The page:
Writers Guild Reaches New Deal With Producers Alliance

AP Photo/Reed Saxon

UPDATED: Terms were not disclosed, but since the Directors Guild ratified its contract in January with solid gains, the WGA's deal will probably resemble that one.

The Writers Guild of America and the Alliance of Motion Picture and Television Producers have reached a deal on a new three-year contract. Terms were not disclosed and no press release has yet been issued. However, it is expected that the deal will resemble the agreement the DGA reached in November.

A key writer-specific area is also expected to be addressed: options and exclusivity that impede television series writers from taking other jobs. It’s a difficult issue: Short series orders are common in cable and even broadcast television, meaning that writers are kept on ice, uncompensated, for extended periods while networks decide whether to place orders for subsequent seasons. The resolution of this issue may have a significant effect on how the deal is greeted by writers.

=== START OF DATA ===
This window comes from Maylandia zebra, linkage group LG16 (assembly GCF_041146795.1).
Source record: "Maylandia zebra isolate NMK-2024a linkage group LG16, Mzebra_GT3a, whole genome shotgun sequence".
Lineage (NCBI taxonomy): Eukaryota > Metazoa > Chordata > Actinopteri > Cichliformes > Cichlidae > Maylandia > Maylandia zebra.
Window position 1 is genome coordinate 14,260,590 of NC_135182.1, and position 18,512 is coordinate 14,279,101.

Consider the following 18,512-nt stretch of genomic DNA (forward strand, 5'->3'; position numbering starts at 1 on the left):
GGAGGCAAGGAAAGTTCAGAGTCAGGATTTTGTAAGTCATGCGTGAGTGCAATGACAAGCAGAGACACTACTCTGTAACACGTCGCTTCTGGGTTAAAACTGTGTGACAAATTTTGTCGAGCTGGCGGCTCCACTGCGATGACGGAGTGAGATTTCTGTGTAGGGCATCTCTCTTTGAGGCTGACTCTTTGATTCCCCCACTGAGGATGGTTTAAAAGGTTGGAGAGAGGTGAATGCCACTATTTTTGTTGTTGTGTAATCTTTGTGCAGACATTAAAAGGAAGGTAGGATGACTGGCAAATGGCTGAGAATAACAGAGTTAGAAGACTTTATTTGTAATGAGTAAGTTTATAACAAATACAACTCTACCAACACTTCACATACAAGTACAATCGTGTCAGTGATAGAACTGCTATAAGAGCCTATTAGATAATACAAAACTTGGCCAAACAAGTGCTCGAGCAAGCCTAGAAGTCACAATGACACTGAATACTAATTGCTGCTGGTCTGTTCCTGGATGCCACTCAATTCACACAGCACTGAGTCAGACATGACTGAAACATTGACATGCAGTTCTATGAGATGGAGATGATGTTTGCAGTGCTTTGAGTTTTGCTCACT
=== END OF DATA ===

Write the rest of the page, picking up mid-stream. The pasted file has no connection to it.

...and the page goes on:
For reference, here are the key terms of the DGA deal. Again, it is not known whether the WGA deal will mirror these terms, but the practice of "pattern bargaining" suggests that it will:

* Wages: The DGA received annual 3 percent wage increases, up from 2 percent increases in the previous three-year contract.

* Residuals: The DGA achieved increased residuals bases, including for network primetime reruns, an area in which residuals had been frozen in the previous contract.

* Basic cable: “outsized increase” for directors of one-hour basic cable series.

* Subscription video on demand (SVOD): The DGA established, for the first time, minimum terms and conditions for high-budget new media made for subscription video on demand (SVOD).

* Streaming media: The DGA obtained increased residuals in streaming new media.

* Diversity: The DGA obtained an agreement that every major television studio will establish a formal diversity program at.

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